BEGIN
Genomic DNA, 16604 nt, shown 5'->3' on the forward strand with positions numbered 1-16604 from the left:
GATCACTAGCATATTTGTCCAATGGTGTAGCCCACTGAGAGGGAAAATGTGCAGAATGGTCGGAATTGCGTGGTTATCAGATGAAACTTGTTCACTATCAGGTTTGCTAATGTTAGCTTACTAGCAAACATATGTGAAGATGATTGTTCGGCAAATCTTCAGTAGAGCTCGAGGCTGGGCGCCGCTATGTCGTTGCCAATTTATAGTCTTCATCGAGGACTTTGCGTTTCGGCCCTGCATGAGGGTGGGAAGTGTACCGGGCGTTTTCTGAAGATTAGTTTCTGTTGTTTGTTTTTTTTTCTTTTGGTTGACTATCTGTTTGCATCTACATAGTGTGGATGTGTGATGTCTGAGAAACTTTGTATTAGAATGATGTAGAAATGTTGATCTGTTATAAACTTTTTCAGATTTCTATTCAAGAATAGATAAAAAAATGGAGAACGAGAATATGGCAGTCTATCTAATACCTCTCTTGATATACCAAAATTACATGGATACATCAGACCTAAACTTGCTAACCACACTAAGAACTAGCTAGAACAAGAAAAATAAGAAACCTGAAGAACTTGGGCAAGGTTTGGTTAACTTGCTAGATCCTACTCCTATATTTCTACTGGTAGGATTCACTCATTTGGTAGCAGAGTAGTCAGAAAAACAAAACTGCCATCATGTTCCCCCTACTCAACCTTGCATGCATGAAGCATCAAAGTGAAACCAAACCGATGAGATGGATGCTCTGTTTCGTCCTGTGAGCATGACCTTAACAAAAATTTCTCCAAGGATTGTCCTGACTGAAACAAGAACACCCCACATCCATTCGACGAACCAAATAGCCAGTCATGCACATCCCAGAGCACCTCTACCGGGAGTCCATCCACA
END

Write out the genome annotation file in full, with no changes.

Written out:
Genomic DNA, 16604 nt, shown 5'->3' on the forward strand with positions numbered 1-16604 from the left:
GATCACTAGCATATTTGTCCAATGGTGTAGCCCACTGAGAGGGAAAATGTGCAGAATGGTCGGAATTGCGTGGTTATCAGATGAAACTTGTTCACTATCAGGTTTGCTAATGTTAGCTTACTAGCAAACATATGTGAAGATGATTGTTCGGCAAATCTTCAGTAGAGCTCGAGGCTGGGCGCCGCTATGTCGTTGCCAATTTATAGTCTTCATCGAGGACTTTGCGTTTCGGCCCTGCATGAGGGTGGGAAGTGTACCGGGCGTTTTCTGAAGATTAGTTTCTGTTGTTTGTTTTTTTTTCTTTTGGTTGACTATCTGTTTGCATCTACATAGTGTGGATGTGTGATGTCTGAGAAACTTTGTATTAGAATGATGTAGAAATGTTGATCTGTTATAAACTTTTTCAGATTTCTATTCAAGAATAGATAAAAAAATGGAGAACGAGAATATGGCAGTCTATCTAATACCTCTCTTGATATACCAAAATTACATGGATACATCAGACCTAAACTTGCTAACCACACTAAGAACTAGCTAGAACAAGAAAAATAAGAAACCTGAAGAACTTGGGCAAGGTTTGGTTAACTTGCTAGATCCTACTCCTATATTTCTACTGGTAGGATTCACTCATTTGGTAGCAGAGTAGTCAGAAAAACAAAACTGCCATCATGTTCCCCCTACTCAACCTTGCATGCATGAAGCATCAAAGTGAAACCAAACCGATGAGATGGATGCTCTGTTTCGTCCTGTGAGCATGACCTTAACAAAAATTTCTCCAAGGATTGTCCTGACTGAAACAAGAACACCCCACATCCATTCGACGAACCAAATAGCCAGTCATGCACATCCCAGAGCACCTCTACCGGGAGTCCATCCACA